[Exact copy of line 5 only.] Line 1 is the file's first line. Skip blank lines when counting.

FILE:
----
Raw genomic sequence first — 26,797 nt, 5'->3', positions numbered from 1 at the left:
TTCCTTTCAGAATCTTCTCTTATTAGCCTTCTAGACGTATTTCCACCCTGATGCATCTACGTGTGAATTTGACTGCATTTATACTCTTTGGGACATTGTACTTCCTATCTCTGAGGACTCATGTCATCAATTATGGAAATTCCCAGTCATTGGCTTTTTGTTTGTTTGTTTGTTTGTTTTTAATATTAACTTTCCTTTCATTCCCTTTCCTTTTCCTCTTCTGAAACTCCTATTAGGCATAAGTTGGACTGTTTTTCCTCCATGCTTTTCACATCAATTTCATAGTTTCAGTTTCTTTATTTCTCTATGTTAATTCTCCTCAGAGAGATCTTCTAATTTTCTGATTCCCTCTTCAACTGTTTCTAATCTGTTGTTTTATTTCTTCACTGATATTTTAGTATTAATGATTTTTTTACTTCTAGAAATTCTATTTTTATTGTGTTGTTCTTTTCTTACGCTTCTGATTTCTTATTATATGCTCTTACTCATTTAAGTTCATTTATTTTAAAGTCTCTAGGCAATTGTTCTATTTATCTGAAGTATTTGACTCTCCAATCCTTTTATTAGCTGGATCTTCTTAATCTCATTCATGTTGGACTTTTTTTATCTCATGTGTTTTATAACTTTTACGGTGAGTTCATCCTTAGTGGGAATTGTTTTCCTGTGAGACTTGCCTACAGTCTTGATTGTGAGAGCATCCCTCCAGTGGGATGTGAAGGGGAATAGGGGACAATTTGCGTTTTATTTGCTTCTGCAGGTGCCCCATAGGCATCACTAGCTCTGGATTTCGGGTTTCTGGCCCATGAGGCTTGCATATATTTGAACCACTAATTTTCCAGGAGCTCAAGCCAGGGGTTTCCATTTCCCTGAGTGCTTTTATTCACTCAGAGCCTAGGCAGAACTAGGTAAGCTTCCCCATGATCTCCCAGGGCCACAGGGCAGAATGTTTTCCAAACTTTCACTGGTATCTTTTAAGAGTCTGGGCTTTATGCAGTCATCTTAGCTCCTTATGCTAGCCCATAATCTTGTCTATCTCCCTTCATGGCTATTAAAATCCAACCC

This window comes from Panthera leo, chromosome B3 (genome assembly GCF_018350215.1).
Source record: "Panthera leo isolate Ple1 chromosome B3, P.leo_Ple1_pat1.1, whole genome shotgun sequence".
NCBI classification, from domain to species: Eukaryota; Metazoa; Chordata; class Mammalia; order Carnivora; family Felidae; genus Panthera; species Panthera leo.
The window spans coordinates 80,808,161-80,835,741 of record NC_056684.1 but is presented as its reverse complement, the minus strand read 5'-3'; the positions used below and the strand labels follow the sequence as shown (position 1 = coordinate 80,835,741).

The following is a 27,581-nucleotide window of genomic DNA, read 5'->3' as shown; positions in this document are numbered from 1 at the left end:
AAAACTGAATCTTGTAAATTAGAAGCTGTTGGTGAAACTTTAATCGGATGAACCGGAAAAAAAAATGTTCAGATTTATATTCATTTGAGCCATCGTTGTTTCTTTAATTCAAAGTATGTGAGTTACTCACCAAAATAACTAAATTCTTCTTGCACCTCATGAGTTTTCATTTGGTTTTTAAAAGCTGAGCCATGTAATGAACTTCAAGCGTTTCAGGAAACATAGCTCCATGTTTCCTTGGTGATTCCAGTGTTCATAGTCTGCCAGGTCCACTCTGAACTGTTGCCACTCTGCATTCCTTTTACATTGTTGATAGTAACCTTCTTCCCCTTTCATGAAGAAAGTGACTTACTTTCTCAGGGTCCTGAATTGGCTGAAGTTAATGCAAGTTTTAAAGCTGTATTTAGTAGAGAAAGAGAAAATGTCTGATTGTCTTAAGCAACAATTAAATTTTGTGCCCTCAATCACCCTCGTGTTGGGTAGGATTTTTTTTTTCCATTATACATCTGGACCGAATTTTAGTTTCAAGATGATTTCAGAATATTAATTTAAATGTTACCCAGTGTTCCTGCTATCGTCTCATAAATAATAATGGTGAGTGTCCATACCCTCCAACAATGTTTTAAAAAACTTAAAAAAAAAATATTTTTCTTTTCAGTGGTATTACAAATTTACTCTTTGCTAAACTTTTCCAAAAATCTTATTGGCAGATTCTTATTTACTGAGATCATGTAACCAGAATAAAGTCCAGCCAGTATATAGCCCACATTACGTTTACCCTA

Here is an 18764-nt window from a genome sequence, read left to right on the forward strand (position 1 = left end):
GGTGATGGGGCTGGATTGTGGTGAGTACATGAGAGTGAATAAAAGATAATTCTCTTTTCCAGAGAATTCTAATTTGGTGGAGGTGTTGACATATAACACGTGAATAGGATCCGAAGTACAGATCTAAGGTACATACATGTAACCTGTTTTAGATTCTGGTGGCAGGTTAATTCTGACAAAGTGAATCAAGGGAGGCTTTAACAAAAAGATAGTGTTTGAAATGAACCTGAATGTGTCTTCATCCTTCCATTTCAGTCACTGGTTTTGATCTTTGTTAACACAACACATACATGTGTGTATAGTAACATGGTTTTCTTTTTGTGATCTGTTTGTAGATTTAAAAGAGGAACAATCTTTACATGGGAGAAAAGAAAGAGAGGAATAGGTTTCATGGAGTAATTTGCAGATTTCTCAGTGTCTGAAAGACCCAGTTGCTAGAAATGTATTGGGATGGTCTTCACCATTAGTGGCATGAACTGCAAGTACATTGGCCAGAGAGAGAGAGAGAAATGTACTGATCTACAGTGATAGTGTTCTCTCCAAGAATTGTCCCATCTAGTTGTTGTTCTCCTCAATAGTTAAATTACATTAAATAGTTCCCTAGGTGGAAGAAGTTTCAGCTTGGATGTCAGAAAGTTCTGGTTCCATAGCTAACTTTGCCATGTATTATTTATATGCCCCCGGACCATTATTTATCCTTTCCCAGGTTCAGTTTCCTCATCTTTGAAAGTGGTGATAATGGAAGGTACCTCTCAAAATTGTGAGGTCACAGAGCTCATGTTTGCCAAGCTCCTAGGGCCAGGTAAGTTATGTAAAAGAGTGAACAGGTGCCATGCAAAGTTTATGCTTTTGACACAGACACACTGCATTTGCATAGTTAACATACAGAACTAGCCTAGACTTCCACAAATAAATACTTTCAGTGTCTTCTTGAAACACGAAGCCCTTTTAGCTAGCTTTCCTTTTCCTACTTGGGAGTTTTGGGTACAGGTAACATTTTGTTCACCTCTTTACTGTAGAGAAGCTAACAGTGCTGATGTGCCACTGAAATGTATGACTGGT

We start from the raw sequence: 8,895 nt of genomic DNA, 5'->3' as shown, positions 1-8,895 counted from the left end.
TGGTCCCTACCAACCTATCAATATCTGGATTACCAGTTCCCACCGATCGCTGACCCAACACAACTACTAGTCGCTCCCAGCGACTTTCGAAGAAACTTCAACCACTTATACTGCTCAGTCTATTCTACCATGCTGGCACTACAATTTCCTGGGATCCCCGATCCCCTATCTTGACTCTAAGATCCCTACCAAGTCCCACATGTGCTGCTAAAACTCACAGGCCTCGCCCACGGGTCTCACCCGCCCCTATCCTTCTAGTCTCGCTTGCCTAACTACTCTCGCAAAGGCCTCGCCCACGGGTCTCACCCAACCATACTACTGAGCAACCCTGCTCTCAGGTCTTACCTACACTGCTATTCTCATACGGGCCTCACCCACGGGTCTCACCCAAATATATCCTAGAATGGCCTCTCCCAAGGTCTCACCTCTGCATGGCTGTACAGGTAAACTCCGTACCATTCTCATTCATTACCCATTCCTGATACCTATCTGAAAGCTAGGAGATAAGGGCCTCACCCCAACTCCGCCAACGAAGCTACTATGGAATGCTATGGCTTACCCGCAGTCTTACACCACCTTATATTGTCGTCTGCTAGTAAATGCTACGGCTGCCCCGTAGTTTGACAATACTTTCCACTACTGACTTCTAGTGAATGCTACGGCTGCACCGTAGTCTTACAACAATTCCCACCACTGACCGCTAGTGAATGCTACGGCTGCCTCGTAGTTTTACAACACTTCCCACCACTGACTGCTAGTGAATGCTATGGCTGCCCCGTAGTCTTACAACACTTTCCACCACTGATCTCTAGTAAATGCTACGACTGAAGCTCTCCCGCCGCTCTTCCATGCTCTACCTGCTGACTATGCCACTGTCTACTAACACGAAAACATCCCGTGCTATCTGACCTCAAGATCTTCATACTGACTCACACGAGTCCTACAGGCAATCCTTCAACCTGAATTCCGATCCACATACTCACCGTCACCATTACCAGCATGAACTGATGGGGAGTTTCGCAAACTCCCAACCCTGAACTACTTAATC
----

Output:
NCBI classification, from domain to species: Eukaryota; Metazoa; Chordata; class Mammalia; order Carnivora; family Felidae; genus Panthera; species Panthera leo.